There is definitely a debate concerning whether or not Krill oil is better than Omega-3 fish oil.
Fish oil and krill oil (shrimp-like crustaceans) have some similarities including both containing omega-3 fats such as eicosapentanoic acid (EPA) and decosahexanoic acid (DNA). However, omega-3 fats are found in triglyceride form while krill oil are found in a double-chain phospholipid structure. The importance of this is the cell walls of humans are in the phospholipid form meaning the krill oil is absorbed more readily from the krill oil.
Another important factor is krill oil contains a powerful antioxidant called astaxanthin. Antioxidants are important for the human body because they neutralize free radicals that cause disease.
There are literally thousands of double blind published research studies on Omega-3 fish oil. The FDA does not dispute the importance of Omega-3 fatty acids from the purest of fish oils. The dispute comes from the quality of fish oil. Researchers have said it takes a 1000 lbs. of fish oil to produce 100 lbs. of pure pharmaceutical grade (no mercury, aluminum, etc., contaminants) fish oil. The other 900 lbs. are not washed down the drain but are graded as to their quality and sold to the consumer. Check with your doctor as to whether or not his supplements are “pure”.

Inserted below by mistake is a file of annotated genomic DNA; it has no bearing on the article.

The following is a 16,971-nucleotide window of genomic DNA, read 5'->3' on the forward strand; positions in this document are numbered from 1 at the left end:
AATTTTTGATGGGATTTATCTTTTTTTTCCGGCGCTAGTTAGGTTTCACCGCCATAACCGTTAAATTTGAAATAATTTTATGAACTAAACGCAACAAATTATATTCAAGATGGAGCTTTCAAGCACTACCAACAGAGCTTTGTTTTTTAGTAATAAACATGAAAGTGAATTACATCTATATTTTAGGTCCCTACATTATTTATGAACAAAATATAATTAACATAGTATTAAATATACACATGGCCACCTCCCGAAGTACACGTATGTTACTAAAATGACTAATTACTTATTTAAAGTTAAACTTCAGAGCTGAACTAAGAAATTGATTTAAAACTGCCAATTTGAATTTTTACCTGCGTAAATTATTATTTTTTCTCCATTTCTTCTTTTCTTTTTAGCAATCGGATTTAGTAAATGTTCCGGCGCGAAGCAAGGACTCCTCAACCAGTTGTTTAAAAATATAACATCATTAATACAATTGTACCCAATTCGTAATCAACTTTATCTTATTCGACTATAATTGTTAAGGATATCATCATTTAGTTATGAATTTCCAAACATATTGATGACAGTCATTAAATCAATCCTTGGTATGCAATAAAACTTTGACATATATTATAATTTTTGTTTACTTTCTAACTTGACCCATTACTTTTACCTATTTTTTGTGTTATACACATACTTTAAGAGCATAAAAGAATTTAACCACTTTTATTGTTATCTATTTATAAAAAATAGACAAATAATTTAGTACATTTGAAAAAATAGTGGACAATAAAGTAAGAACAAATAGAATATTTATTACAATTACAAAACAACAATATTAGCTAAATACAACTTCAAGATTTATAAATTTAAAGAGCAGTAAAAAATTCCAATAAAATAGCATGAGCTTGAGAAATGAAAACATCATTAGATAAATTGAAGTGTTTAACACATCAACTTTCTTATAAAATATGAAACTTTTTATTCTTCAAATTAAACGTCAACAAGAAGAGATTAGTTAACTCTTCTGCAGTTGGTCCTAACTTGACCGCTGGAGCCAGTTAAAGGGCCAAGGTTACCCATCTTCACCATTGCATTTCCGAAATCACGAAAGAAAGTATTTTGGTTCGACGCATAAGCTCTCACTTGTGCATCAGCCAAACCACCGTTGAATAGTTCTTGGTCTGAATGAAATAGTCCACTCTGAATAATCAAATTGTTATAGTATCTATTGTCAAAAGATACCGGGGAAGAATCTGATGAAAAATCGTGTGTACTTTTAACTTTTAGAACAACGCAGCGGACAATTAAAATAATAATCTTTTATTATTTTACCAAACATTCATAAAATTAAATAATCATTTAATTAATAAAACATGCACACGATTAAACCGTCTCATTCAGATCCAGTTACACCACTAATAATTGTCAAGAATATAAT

Krill oil has less published studies and the major sponsor of the primary study on cardiovascular disease was from a krill oil manufacturer. The University of Massachusetts Medical School research studies suggests that there is not enough research behind krill oil to back up its claims.
Fish oil in the form of Omega-3 and Krill oil have many benefits including reduction of inflammation which would help almost any health condition involved with an inflammatory reaction and brain stimulant for concentration, clearer thinking ( great for fibromyalgia patients with “fibro fog”) and memory.
To obtain the proper benefits of Omega-3 fish oil the individual must consume a minimum of 3000 mg EPA and 2000 mg DHA per day. There is presently no specific stated amount as a standard of consumption on a daily basis for Krill oil.
Bottom line: Krill oil appears to have some wonderful benefits including faster absorption into the cells for a quicker response in the human body along with a powerful antioxidant. However, more independent research needs to be completed on Krill Oil including a needed standard dosage. For the proper positive benefits of Omega-3 fish oil you need to take the stated minimum amount per day. “One a Day” will not do it nor will eating fish 3 times a day 7 days a week. You’re not going to get the benefits you need from EPA and DHA to do its work for you and your body unless you ingest the proper amount.